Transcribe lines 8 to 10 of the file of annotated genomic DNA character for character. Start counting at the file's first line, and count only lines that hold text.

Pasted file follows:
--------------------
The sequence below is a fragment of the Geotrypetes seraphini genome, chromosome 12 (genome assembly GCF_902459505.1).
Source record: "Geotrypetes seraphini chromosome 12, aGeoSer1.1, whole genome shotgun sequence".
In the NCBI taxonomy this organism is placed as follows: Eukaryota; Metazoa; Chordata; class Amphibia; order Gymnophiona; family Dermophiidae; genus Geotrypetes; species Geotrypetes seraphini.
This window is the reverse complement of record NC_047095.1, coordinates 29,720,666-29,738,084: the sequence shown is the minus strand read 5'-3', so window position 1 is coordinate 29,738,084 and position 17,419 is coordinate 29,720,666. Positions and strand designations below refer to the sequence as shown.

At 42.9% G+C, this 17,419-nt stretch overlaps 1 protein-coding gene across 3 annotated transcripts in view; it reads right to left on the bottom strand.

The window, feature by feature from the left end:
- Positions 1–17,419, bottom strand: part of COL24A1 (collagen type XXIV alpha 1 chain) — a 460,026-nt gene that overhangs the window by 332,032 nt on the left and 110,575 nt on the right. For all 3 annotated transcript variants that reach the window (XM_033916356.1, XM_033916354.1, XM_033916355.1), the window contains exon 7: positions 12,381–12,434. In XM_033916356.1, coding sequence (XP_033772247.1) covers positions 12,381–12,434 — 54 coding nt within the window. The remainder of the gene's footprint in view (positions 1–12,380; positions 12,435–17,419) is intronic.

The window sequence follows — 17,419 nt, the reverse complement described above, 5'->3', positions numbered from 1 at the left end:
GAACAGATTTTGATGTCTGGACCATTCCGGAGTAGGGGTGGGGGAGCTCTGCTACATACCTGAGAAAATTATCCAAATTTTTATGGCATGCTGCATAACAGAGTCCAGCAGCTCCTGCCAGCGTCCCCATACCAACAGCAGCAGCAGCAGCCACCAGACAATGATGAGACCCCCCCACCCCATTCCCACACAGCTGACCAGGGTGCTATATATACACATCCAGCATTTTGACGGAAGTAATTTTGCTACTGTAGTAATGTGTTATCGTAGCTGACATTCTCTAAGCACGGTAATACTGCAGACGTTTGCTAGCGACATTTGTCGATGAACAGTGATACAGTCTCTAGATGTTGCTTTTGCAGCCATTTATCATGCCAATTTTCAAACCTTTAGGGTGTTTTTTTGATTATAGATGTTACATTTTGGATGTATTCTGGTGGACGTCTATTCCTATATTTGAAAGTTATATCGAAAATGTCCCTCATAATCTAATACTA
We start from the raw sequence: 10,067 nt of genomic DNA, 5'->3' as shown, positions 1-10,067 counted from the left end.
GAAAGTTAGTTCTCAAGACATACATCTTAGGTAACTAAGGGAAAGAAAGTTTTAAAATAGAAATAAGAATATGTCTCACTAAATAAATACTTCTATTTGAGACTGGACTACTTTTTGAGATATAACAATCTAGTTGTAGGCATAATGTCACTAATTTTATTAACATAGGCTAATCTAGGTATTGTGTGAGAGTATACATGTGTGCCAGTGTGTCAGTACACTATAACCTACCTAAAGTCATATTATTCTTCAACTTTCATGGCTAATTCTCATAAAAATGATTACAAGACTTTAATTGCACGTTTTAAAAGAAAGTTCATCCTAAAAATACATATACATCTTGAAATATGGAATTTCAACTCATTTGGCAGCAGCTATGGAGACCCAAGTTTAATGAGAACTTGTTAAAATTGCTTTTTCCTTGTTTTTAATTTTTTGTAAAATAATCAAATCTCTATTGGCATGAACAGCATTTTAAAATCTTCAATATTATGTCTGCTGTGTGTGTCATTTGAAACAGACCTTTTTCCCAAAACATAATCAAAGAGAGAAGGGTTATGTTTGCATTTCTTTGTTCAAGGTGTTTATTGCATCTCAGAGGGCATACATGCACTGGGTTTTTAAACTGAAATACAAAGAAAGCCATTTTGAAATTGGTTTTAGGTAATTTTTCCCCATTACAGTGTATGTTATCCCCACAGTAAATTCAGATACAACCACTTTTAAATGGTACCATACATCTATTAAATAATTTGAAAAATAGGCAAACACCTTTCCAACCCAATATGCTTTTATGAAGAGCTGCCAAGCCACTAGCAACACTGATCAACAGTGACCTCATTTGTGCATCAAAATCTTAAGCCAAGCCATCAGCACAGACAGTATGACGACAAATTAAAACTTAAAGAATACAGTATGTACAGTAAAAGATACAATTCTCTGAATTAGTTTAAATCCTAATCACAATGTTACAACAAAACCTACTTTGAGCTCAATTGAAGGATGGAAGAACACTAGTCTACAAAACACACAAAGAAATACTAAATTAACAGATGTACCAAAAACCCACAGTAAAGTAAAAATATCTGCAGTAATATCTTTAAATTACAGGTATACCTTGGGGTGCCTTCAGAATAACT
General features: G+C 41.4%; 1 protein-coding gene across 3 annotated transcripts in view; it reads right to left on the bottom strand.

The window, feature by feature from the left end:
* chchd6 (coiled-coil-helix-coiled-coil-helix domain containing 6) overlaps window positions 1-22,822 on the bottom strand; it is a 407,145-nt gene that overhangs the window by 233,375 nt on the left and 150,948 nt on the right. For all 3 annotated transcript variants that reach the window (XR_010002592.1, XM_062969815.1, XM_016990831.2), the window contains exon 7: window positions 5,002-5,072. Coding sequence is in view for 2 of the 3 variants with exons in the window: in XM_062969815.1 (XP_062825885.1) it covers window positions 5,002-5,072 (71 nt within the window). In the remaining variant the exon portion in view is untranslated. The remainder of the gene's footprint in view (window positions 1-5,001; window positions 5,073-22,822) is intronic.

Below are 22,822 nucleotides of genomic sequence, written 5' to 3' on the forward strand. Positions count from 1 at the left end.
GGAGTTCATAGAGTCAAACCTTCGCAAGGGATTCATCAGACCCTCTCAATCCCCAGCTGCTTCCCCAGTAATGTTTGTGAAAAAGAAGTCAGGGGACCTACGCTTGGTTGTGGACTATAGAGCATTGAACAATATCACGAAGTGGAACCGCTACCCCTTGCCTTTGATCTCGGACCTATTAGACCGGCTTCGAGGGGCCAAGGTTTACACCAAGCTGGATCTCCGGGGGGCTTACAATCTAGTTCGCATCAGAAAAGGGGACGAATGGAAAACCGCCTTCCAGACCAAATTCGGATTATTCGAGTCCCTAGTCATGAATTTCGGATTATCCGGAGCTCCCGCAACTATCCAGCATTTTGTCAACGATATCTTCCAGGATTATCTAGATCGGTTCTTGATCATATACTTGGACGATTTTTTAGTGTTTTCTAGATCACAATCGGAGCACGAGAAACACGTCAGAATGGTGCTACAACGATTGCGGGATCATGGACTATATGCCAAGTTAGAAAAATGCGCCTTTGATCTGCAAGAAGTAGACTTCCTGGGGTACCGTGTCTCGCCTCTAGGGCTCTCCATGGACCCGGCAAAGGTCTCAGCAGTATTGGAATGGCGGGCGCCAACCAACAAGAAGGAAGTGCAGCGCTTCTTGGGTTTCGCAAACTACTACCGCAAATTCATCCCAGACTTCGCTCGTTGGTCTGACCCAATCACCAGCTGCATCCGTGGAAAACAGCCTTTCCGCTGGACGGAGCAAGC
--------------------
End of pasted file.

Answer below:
The window sequence follows — 17,419 nt, the reverse complement described above, 5'->3', positions numbered from 1 at the left end:
GAACAGATTTTGATGTCTGGACCATTCCGGAGTAGGGGTGGGGGAGCTCTGCTACATACCTGAGAAAATTATCCAAATTTTTATGGCATGCTGCATAACAGAGTCCAGCAGCTCCTGCCAGCGTCCCCATACCAACAGCAGCAGCAGCAGCCACCAGACAATGATGAGACCCCCCCACCCCATTCCCACACAGCTGACCAGGGTGCTATATATACACATCCAGCATTTTGACGGAAGTAATTTTGCTACTGTAGTAATGTGTTATCGTAGCTGACATTCTCTAAGCACGGTAATACTGCAGACGTTTGCTAGCGACATTTGTCGATGAACAGTGATACAGTCTCTAGATGTTGCTTTTGCAGCCATTTATCATGCCAATTTTCAAACCTTTAGGGTGTTTTTTTGATTATAGATGTTACATTTTGGATGTATTCTGGTGGACGTCTATTCCTATATTTGAAAGTTATATCGAAAATGTCCCTCATAATCTAATACTA
We start from the raw sequence: 10,067 nt of genomic DNA, 5'->3' as shown, positions 1-10,067 counted from the left end.